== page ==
I am deeply grateful to the many people who kindly shared their time to help me prepare for the presentation, including Sangtae Kim, John Wiley, Charles Hoslett, Carl Gulbrandsen and Janet Kelly from the Wisconsin side (Wisconsin Institutes for Discovery and WARF), plus Boon Swan Foo, Seito Wei Peng, and Sze Tiam Lin at Exploit Technologies in Singapore.
During our last snowstorm in my part of Wisconsin, I took the photo above of a traffic light whose traffic signals were largely hidden by snow. I saw it as a metaphor for what happens when times of economic chill blind entrepreneurs and businesses to the opportunities around them. A downpour of discouraging economic data and fear can pile up like snow on a traffic light and obscure the green light of opportunity that otherwise could be telling you to move ahead. The lesson is not to just plow ahead, nor is it to remain at a standstill until the chill ends, but to learn to look for the fainter clues that show the true color of the largely hidden glow.
This may be the right time to move ahead for the opportunity before you. Indeed, many great companies have their roots in times of economic recession. While others are cutting back on innovation and preparing to put their companies permanently in park, those who invest in innovation now will have the decisive advantage and be miles ahead of the competition when the chill ends. Look closely – there may be a green glow under all that snow.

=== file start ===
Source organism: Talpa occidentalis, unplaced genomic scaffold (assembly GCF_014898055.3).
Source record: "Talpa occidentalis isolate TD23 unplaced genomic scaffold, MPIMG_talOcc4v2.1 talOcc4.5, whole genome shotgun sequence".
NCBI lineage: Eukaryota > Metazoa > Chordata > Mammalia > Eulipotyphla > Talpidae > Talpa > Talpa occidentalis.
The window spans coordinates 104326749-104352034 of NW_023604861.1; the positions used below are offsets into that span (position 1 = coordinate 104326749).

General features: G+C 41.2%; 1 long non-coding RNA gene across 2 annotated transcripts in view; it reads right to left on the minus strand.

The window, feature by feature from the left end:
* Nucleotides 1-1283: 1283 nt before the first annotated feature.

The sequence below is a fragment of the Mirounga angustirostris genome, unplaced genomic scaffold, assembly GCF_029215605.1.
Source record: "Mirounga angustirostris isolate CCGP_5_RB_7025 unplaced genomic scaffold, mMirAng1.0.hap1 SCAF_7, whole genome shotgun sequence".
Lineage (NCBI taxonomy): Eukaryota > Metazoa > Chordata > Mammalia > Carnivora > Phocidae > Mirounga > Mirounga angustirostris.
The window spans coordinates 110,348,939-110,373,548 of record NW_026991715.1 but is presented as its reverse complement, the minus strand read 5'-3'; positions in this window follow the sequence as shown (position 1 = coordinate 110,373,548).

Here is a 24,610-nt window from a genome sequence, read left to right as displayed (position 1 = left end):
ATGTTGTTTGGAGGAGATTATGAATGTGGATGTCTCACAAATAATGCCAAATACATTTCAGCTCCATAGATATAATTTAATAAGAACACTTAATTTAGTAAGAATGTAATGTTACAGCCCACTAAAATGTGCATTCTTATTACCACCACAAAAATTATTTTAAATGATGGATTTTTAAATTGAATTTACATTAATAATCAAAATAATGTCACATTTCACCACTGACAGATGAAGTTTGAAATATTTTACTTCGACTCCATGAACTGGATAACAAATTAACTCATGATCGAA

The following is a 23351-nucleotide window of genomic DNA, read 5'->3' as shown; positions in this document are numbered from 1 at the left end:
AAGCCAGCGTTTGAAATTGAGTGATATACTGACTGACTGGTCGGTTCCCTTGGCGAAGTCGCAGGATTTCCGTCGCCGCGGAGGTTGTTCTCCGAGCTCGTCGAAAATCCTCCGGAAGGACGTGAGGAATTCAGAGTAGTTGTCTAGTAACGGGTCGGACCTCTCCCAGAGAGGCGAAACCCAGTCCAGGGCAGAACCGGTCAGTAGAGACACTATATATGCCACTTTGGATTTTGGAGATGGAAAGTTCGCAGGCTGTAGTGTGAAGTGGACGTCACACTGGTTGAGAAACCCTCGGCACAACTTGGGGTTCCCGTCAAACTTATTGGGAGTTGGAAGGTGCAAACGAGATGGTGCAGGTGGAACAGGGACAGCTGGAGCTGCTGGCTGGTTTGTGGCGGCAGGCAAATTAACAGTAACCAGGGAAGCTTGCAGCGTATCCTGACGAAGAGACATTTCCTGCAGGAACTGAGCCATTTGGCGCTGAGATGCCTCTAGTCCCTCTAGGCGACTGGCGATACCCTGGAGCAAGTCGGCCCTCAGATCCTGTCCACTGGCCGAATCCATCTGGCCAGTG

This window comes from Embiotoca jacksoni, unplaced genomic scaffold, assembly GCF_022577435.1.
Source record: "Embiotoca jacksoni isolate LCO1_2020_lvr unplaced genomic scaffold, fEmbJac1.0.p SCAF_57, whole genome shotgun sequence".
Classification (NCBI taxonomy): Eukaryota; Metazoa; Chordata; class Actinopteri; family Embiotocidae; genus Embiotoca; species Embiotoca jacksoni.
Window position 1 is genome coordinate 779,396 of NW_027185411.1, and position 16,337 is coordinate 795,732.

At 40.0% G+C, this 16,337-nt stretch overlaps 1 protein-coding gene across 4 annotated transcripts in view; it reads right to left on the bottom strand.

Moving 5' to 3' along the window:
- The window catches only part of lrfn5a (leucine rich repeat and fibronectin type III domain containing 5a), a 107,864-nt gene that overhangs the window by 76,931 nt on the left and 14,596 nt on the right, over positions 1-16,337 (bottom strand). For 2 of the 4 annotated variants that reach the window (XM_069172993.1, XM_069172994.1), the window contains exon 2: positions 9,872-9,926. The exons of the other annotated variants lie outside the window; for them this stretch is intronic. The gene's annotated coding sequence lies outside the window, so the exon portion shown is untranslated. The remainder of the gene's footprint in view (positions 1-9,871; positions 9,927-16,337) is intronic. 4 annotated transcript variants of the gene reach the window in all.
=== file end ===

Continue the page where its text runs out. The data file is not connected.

A survey of patents and innovation trends generally shows that collaboration is increasingly important in innovation. There are still lone experts with deep expertise that can be drilled repeatedly for valuable discoveries and innovations, but the future of innovation is increasingly in areas that transcend single disciplines and involve expertise across multiple domains. The future of innovation, in my opinion, will increasingly be found in multidisciplinary collaboration, often catalyzed by lead inventors or visionaries with “good enough” expertise in multiple areas who can bridge gaps, make connections, and recognize opportunities. This is part of the message of Conquering Innovation Fatigue, especially in the sections on multidisciplinary innovators and “Da Vinci in the Boardroom.”
I am intrigued by innovators who develop skills in multiple seemingly disconnected areas and then draw upon their multifaceted expertise to find new levels of innovation success. These “multivators™” may be a big part of the yeast the raises the dough of our future economy. They can be difficult to manage, however, and may seem like sufferers of ADHD to many observers. Understanding their potential, their employment needs, and their ability to drive innovation if properly motivated–or properly “multivated™”–may be essential for successful corporate and university innovation in the future, and is a topic am I currently exploring in depth.
If you are such an individual or know someone’s story that we should consider in future writings, please let me know!